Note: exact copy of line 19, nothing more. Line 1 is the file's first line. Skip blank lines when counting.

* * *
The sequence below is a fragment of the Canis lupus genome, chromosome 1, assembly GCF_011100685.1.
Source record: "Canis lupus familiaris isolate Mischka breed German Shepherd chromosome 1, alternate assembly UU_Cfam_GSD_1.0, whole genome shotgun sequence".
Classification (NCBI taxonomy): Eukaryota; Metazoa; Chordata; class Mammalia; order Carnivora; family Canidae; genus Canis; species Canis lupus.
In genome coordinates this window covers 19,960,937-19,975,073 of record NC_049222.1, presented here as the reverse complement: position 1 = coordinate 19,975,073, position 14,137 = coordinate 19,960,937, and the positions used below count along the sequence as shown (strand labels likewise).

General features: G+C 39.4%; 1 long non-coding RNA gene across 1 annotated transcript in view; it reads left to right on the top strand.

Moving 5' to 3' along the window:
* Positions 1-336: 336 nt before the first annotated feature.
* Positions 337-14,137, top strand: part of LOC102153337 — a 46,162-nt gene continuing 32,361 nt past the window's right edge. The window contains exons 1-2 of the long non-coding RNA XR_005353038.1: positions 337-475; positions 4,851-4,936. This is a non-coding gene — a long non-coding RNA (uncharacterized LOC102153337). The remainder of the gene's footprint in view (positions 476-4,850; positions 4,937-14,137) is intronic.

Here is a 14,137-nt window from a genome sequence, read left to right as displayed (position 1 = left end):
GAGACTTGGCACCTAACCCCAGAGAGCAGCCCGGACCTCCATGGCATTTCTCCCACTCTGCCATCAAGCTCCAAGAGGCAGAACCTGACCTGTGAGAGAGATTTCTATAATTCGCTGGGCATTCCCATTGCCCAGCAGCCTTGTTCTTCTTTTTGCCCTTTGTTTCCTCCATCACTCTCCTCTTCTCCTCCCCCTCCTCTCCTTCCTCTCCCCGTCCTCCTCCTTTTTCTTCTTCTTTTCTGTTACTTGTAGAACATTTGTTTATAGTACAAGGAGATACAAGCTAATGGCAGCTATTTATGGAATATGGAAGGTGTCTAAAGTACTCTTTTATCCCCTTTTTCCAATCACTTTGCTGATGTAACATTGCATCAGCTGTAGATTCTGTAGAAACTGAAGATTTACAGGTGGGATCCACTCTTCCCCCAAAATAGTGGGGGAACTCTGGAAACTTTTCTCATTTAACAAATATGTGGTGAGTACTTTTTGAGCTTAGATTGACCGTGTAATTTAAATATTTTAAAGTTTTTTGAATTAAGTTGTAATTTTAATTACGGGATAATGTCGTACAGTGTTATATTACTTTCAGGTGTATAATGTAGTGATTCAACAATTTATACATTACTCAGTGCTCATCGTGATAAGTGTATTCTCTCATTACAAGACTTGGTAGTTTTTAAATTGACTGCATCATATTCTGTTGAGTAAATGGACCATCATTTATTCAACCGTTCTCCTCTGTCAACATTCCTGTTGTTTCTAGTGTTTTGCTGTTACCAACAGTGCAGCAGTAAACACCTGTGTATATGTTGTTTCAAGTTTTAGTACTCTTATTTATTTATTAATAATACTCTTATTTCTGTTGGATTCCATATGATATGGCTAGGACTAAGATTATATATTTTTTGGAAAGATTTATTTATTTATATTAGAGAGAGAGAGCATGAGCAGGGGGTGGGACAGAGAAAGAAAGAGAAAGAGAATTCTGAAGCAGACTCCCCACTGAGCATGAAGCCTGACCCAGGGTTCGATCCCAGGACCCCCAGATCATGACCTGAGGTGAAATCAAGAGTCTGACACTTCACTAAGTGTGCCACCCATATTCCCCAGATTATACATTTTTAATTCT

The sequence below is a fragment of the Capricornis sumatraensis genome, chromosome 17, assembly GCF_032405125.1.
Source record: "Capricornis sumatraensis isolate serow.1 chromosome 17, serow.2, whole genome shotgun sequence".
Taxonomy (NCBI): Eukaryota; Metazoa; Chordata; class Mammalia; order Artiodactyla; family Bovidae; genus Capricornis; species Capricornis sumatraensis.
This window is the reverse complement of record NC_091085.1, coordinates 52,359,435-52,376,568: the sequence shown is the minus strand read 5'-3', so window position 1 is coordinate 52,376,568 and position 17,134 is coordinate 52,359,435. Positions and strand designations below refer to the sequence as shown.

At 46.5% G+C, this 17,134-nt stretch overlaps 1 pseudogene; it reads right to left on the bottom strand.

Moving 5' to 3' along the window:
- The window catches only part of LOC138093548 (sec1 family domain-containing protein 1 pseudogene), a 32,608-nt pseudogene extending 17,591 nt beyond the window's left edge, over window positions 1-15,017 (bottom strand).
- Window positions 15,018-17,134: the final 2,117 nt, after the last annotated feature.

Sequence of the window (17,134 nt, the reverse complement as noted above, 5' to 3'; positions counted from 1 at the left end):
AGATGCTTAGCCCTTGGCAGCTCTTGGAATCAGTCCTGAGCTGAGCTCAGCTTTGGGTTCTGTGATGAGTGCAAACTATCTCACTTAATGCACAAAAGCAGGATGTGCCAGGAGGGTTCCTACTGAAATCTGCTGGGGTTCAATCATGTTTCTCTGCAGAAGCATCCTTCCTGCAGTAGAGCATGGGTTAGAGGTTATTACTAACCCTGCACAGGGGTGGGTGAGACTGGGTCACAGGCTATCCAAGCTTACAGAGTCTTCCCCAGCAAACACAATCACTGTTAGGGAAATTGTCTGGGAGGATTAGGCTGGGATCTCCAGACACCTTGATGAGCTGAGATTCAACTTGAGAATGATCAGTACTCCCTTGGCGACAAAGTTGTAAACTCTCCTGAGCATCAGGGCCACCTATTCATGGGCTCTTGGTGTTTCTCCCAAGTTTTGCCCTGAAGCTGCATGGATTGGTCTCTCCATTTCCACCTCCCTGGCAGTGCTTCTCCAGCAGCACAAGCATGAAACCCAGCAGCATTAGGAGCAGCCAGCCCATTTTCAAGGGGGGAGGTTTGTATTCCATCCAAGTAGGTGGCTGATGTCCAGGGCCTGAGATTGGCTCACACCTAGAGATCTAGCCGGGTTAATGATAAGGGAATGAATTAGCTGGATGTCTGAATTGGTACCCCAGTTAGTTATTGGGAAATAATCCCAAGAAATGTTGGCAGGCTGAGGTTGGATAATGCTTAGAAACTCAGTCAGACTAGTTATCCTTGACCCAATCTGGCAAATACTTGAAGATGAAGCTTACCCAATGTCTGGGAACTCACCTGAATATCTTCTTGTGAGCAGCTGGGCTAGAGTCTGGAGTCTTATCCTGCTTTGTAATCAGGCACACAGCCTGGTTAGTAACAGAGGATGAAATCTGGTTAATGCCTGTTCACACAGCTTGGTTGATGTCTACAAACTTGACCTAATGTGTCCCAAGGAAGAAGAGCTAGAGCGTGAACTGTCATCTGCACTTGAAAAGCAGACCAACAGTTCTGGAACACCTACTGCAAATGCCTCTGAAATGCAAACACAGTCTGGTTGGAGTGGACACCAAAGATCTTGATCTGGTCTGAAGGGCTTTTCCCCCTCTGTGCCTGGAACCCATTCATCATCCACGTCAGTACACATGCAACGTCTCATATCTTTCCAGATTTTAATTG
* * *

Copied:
Sequence of the window (17,134 nt, the reverse complement as noted above, 5' to 3'; positions counted from 1 at the left end):